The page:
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Sabotage & Subversion: Stories from the Files of the SOE and OSS, by Ian Dear, Arms and Armour Press, London, 1996, $29.95.

This book is a welcome addition to the literature on sabotage and subversion in World War II, because it goes into more of the nuts and bolts that were necessary to make those operations work. Accounts of combat actions are not slighted, and there is plenty here for those who like a lot of fireworks. The author has drawn upon recently declassified archives for much of his research, which gives the book its solid ring of authenticity.

England’s Special Operations Executive (SOE) was formed on orders from British Prime Minister Winston Churchill in 1940 and was given the mission to “set Europe ablaze.” The OSS, of course, was the United States’ Office of Strategic Services, and author Ian Dear has generously chosen to include some of the feats of both organizations in the same book.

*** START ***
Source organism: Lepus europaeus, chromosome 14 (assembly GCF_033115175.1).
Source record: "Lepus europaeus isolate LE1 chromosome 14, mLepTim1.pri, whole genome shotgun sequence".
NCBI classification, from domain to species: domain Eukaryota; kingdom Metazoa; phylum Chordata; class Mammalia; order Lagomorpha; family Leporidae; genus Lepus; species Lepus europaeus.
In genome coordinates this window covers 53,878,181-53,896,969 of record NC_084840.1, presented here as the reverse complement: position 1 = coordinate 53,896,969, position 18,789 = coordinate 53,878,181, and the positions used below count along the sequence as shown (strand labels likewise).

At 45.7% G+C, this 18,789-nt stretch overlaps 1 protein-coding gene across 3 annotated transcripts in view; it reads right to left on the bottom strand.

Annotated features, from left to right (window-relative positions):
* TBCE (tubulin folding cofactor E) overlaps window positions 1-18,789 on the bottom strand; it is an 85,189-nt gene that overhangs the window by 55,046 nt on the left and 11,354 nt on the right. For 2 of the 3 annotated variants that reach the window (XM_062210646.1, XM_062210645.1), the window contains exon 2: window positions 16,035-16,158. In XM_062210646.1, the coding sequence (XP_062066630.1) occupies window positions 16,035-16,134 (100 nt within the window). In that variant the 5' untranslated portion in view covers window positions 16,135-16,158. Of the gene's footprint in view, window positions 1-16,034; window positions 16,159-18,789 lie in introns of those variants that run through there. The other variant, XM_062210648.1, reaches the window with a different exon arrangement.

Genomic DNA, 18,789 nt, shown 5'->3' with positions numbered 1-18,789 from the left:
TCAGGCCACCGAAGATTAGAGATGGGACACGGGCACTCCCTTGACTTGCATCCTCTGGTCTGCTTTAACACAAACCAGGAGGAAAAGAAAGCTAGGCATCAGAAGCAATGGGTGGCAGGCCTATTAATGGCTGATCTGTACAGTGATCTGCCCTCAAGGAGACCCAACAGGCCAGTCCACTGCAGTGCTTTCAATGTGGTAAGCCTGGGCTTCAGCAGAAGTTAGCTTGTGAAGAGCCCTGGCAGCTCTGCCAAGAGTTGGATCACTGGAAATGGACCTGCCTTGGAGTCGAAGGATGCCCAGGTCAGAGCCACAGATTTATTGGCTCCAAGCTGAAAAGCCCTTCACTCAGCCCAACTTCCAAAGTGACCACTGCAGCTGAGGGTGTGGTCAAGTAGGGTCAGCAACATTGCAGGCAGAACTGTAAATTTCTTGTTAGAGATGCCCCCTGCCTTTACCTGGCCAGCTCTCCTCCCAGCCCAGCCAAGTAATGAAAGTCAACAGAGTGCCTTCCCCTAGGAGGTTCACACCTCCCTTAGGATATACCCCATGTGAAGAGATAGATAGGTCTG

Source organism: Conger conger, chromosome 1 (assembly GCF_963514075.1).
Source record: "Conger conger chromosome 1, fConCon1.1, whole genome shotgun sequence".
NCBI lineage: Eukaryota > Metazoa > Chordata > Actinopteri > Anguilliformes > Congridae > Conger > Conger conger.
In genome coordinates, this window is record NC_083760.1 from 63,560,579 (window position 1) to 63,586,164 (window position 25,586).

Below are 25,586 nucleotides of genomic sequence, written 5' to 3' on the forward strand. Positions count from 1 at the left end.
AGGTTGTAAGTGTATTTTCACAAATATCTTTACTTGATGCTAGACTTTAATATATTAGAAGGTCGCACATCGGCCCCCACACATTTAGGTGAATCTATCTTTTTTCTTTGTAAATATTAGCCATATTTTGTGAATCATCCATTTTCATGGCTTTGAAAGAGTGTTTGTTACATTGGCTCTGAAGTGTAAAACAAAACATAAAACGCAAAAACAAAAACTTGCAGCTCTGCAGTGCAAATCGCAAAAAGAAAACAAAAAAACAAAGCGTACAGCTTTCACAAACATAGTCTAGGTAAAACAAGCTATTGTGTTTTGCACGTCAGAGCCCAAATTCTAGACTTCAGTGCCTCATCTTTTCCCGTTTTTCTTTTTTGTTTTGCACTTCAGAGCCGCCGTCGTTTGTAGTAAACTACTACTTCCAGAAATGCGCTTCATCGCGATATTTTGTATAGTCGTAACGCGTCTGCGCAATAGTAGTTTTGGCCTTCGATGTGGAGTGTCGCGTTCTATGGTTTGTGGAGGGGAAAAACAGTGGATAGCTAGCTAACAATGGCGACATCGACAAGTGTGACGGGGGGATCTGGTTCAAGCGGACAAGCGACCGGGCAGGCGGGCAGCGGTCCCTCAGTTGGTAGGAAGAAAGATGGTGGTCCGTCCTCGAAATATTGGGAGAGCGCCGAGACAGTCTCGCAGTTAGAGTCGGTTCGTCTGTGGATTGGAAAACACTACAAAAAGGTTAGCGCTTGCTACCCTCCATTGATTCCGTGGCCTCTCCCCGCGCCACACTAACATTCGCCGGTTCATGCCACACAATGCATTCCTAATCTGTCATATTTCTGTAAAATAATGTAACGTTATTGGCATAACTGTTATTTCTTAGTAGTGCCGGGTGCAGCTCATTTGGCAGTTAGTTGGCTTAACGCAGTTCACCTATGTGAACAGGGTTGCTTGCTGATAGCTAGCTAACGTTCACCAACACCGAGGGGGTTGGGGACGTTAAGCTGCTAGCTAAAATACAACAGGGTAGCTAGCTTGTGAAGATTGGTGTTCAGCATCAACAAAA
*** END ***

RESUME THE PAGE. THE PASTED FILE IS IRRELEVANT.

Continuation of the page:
After giving a very helpful primer on the organizations–what they were, how they were organized, and how they recruited and trained their personnel–Dear launches into narratives of their operations all over the world. An interesting aspect of the SOE is that not all its operations were devoted exclusively to death, destruction and mayhem. There can be a light side to subversion. This facet of covert operations is illustrated by the SOE’s success in obtaining ball bearings–sorely needed by British industry for its armaments factories–from Sweden under the watchful eyes of German diplomatic, intelligence and military agencies. Another SOE nonviolent coup was engineered in the China-Burma-India theater through black-market trading and counterfeiting that resulted in substantial net financial gains to the British government. This book is entertaining, well-written and very informative.

John I. Witmer